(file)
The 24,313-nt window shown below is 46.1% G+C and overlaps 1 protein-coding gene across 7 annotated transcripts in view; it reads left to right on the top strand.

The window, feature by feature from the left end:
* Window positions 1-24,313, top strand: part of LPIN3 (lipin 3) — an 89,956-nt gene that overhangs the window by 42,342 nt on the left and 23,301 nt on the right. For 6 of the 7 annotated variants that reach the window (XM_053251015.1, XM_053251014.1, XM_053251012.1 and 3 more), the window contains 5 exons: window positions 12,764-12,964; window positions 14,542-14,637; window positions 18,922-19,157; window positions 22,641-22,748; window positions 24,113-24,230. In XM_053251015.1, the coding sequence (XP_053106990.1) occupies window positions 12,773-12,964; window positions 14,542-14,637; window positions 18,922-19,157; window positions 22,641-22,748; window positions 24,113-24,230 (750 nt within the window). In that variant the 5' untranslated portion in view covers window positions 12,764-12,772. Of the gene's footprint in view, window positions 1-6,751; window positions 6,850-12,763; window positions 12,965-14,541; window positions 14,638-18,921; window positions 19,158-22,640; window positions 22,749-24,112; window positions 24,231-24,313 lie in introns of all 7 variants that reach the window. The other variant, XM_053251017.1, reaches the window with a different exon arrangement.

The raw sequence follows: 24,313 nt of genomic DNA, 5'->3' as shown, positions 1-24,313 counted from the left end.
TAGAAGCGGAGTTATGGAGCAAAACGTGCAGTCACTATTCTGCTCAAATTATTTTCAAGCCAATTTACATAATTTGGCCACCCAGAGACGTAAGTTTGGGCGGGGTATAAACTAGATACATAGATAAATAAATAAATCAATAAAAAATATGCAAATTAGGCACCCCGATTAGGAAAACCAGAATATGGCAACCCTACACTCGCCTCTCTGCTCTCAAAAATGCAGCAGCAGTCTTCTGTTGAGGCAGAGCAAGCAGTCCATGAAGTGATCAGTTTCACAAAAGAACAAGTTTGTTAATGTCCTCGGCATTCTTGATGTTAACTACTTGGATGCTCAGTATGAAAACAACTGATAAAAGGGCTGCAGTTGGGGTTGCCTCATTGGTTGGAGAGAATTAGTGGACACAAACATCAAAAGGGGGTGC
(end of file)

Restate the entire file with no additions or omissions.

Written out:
The 24,313-nt window shown below is 46.1% G+C and overlaps 1 protein-coding gene across 7 annotated transcripts in view; it reads left to right on the top strand.

The window, feature by feature from the left end:
* Window positions 1-24,313, top strand: part of LPIN3 (lipin 3) — an 89,956-nt gene that overhangs the window by 42,342 nt on the left and 23,301 nt on the right. For 6 of the 7 annotated variants that reach the window (XM_053251015.1, XM_053251014.1, XM_053251012.1 and 3 more), the window contains 5 exons: window positions 12,764-12,964; window positions 14,542-14,637; window positions 18,922-19,157; window positions 22,641-22,748; window positions 24,113-24,230. In XM_053251015.1, the coding sequence (XP_053106990.1) occupies window positions 12,773-12,964; window positions 14,542-14,637; window positions 18,922-19,157; window positions 22,641-22,748; window positions 24,113-24,230 (750 nt within the window). In that variant the 5' untranslated portion in view covers window positions 12,764-12,772. Of the gene's footprint in view, window positions 1-6,751; window positions 6,850-12,763; window positions 12,965-14,541; window positions 14,638-18,921; window positions 19,158-22,640; window positions 22,749-24,112; window positions 24,231-24,313 lie in introns of all 7 variants that reach the window. The other variant, XM_053251017.1, reaches the window with a different exon arrangement.

The raw sequence follows: 24,313 nt of genomic DNA, 5'->3' as shown, positions 1-24,313 counted from the left end.
TAGAAGCGGAGTTATGGAGCAAAACGTGCAGTCACTATTCTGCTCAAATTATTTTCAAGCCAATTTACATAATTTGGCCACCCAGAGACGTAAGTTTGGGCGGGGTATAAACTAGATACATAGATAAATAAATAAATCAATAAAAAATATGCAAATTAGGCACCCCGATTAGGAAAACCAGAATATGGCAACCCTACACTCGCCTCTCTGCTCTCAAAAATGCAGCAGCAGTCTTCTGTTGAGGCAGAGCAAGCAGTCCATGAAGTGATCAGTTTCACAAAAGAACAAGTTTGTTAATGTCCTCGGCATTCTTGATGTTAACTACTTGGATGCTCAGTATGAAAACAACTGATAAAAGGGCTGCAGTTGGGGTTGCCTCATTGGTTGGAGAGAATTAGTGGACACAAACATCAAAAGGGGGTGC